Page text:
• Is this considered a contribution subject to things like yearly Roth contribution limits?
  • Is there any special tax treatment? Such as the cash bonus in regular IRA becoming after-tax dollars?

Background: I recently moved a traditional IRA and a Roth IRA from my previous brokerage to Merrill Lynch. The offer included a cash bonus in both IRAs, deposited after 90 days.

The transactions in my Merrill account have a description "Other Income" and the Type field is "Dividends/Interest". To me, this implies no 1099's would be generated since these look like dividends in tax-deferred accounts.

My interweb searching only got me one useful hit at https://www.doctorofcredit.com/merrill-edge-brokerage-up-to-900-cash-bonus-for-moving-over-your-investments/ buried in the comments was: "At Merrill Edge, and most brokerages, a bonus paid into an IRA is like investment returns, not a contribution, and not taxable (apart from that for a Trad IRA you pay tax when you withdraw, but that’s just like any other returns within Trad IRA)." But this is some random internet person, not the financial wizards of Stack Exchange.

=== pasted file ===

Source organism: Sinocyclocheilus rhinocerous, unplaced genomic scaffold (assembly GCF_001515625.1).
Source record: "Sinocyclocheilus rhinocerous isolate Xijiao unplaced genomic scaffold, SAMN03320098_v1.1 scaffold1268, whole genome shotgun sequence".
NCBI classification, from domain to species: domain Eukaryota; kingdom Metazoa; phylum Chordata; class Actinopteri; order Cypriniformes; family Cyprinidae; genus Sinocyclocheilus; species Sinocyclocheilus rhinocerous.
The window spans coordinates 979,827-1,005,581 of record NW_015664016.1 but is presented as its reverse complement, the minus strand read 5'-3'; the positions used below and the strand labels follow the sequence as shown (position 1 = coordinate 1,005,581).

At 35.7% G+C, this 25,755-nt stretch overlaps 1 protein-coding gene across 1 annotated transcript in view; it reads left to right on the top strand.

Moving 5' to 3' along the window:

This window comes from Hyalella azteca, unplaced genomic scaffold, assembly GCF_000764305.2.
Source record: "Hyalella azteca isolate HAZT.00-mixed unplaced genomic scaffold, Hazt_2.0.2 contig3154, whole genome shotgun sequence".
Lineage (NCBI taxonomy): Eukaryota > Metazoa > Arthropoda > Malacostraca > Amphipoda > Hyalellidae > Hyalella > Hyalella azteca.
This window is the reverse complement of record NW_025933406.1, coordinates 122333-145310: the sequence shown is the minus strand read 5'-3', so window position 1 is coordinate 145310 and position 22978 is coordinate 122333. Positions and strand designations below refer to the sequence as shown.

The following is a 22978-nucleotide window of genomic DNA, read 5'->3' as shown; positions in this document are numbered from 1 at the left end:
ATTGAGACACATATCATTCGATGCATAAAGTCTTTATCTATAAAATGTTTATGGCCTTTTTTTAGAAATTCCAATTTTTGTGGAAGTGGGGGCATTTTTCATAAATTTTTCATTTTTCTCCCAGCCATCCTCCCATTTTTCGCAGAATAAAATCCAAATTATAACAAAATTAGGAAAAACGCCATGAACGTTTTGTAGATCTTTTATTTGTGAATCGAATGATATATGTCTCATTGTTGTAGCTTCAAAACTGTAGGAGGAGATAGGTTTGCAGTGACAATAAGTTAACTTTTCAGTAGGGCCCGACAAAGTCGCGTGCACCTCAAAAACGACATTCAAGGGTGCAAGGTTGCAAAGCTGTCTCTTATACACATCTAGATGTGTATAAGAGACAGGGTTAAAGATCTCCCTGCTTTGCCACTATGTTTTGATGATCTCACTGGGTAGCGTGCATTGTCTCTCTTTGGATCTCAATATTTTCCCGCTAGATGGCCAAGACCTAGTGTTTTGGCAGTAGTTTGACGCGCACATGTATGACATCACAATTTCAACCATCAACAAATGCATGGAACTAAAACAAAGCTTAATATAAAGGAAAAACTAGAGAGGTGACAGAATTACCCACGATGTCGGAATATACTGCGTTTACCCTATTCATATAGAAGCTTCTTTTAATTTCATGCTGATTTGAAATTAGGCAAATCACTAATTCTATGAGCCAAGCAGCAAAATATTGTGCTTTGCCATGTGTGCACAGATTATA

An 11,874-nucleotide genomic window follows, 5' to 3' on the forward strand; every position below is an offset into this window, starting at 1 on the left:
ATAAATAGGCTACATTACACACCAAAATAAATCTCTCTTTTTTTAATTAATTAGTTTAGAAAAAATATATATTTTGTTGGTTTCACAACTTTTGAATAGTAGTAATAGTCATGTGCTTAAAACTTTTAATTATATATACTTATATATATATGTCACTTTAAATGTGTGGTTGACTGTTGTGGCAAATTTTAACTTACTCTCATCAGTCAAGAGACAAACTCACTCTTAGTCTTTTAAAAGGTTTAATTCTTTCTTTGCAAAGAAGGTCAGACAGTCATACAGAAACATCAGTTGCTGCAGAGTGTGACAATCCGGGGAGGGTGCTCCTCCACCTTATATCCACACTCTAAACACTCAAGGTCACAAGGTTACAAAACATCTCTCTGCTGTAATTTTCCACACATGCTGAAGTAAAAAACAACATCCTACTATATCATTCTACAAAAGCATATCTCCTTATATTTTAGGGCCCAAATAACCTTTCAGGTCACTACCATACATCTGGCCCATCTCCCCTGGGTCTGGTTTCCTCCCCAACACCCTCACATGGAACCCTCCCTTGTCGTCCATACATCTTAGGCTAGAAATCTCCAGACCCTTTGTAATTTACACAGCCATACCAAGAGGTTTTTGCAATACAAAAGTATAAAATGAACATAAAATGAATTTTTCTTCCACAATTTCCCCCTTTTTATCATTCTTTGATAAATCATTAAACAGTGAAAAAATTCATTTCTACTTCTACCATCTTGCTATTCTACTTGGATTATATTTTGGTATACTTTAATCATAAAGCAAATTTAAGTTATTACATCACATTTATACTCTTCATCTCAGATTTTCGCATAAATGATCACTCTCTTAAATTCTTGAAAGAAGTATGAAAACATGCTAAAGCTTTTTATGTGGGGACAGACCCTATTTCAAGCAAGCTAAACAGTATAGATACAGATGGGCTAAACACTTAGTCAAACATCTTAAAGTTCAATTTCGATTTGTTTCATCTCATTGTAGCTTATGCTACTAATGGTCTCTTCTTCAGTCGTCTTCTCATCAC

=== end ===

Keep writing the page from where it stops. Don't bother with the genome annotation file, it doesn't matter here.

1 Answer 1


The website you found is perfectly right. A bonus deposited into an IRA by Merrill Lynch (paid in this instance as an inducement to transfer an existing IRA with different custodian to Merrill Lynch) is just an additional gain in the IRA investments. The bonus has no current tax consequences; it need not be reported to the IRS either by you or by the IRA custodian. Your IRA investment just did better than if you gad stayed with the previous custodian or transferred the account to another custodian who is not offering the bonus. There are, of course, tax consequences later when the money in the Traditional IRA is distributed (no consequences for Roth IRA accounts) in that income taxes would have to paid (and possibly penalties for early distribution) but that is a different matter.

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